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The value of learning talk: applying a novel dialogue scoring method to inform interaction design in an open-ended, embodied museum exhibit

Abstract

Museum researchers have long acknowledged the importance of dialogue in informal learning, particularly for open-ended exploratory exhibits. Novel interaction techniques like full-body interaction are appealing for these exploratory exhibits, but designers have not had a metric for determining how their designs are supporting productive learning talk. Moreover, with the incorporation of digital technologies into museums, researchers and designers now have the opportunity for in situ A/B testing of multiple exhibit designs not previously possible with traditionally constructed exhibits, which once installed were difficult and expensive to iterate. Here we present a method called Scoring Qualitative Informal Learning Dialogue (SQuILD) for quantifying idiosyncratic social learning talk, in order to conduct in situ testing of group learning at interactive exhibits. We demonstrate how the method was applied to a 2 × 2 experiment varying the means of control (full-body vs. handheld tablet controller) and the distribution of control (single-user-input vs. multi-user-input) of an interactive data map exhibit. Though pilot testing in the lab predicted that full-body and multi-input designs would best support learning talk, analysis of dialogue from 119 groups’ interactions revealed surprising nuances in the affordances of each. Implications for embodied interaction design are discussed.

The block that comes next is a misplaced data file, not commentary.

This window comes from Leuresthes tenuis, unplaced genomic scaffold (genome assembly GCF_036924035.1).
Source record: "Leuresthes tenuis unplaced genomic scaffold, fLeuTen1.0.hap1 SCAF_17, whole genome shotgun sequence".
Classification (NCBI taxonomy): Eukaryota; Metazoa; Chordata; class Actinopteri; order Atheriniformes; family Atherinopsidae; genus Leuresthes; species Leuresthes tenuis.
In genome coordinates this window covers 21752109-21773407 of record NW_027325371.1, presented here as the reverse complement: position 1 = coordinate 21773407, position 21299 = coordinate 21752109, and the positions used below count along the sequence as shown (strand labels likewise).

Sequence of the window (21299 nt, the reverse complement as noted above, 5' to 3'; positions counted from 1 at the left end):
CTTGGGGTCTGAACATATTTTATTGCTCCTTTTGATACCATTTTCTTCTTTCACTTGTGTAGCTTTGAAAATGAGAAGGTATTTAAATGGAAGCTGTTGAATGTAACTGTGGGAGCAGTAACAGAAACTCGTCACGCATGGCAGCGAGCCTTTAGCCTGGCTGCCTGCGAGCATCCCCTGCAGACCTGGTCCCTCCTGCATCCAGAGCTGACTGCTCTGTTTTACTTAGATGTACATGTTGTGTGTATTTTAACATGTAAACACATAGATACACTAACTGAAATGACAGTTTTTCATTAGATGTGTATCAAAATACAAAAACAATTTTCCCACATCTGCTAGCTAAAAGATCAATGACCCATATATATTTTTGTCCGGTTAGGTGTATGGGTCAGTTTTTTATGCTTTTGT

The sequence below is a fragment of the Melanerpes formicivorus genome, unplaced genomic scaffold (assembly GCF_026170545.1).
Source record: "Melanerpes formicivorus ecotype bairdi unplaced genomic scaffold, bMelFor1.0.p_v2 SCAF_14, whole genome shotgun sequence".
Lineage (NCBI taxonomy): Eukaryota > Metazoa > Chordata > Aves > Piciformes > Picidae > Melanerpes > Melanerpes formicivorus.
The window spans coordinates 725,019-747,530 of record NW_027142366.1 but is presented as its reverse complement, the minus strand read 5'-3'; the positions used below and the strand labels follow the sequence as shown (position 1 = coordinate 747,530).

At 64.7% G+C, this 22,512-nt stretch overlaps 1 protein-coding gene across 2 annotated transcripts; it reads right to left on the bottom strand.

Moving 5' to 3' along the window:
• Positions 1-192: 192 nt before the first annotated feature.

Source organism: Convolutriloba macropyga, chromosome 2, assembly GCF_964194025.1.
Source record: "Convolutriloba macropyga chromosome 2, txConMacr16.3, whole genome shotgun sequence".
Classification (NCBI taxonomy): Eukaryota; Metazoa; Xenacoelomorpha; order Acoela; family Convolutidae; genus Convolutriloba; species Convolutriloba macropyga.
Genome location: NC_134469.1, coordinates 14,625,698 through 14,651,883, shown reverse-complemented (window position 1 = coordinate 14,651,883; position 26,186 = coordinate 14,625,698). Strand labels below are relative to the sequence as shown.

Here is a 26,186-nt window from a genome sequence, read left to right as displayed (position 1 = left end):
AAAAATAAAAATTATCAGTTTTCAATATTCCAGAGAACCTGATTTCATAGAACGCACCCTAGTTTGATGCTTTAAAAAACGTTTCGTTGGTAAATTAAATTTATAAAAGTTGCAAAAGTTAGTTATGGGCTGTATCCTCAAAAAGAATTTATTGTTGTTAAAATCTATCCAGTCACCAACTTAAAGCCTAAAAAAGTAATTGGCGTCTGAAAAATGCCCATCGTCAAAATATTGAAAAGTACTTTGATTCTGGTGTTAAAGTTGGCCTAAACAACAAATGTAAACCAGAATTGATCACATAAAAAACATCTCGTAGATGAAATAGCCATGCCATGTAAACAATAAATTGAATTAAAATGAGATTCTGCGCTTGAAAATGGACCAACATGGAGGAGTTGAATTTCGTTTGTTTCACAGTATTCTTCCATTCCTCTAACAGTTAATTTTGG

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Notes

  1. The complex and often contested way the U.S. Census counts heritage information has posed numerous design challenges in creating this exhibit that have been discussed elsewhere (Roberts et al. 2015). In the iteration of the exhibit tested here, the designations provided by the census are preserved. In the Heritage category, visitors had the option of selecting one option from any of the following categories: Race (e.g. “White” or “Japanese”), Hispanic status (e.g. “Mexican” or “Puerto Rican”), or Ancestry (e.g. “Arab” or “German”). This often resulted in pairs of users exploring mismatched datasets when one user chose a race and another an ancestry or Hispanic group.

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This material is based upon work supported by the National Science Foundation under Grant No. 1248052.

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Roberts, J., Lyons, L. The value of learning talk: applying a novel dialogue scoring method to inform interaction design in an open-ended, embodied museum exhibit. Intern. J. Comput.-Support. Collab. Learn 12, 343–376 (2017). https://doi.org/10.1007/s11412-017-9262-x

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Keywords

  • Dialogue analysis
  • Museum learning
  • Embodied interaction design
  • Exhibit design
  • Full-body interaction
  • Intersubjective learning
  • Human-data interaction
  • A/B testing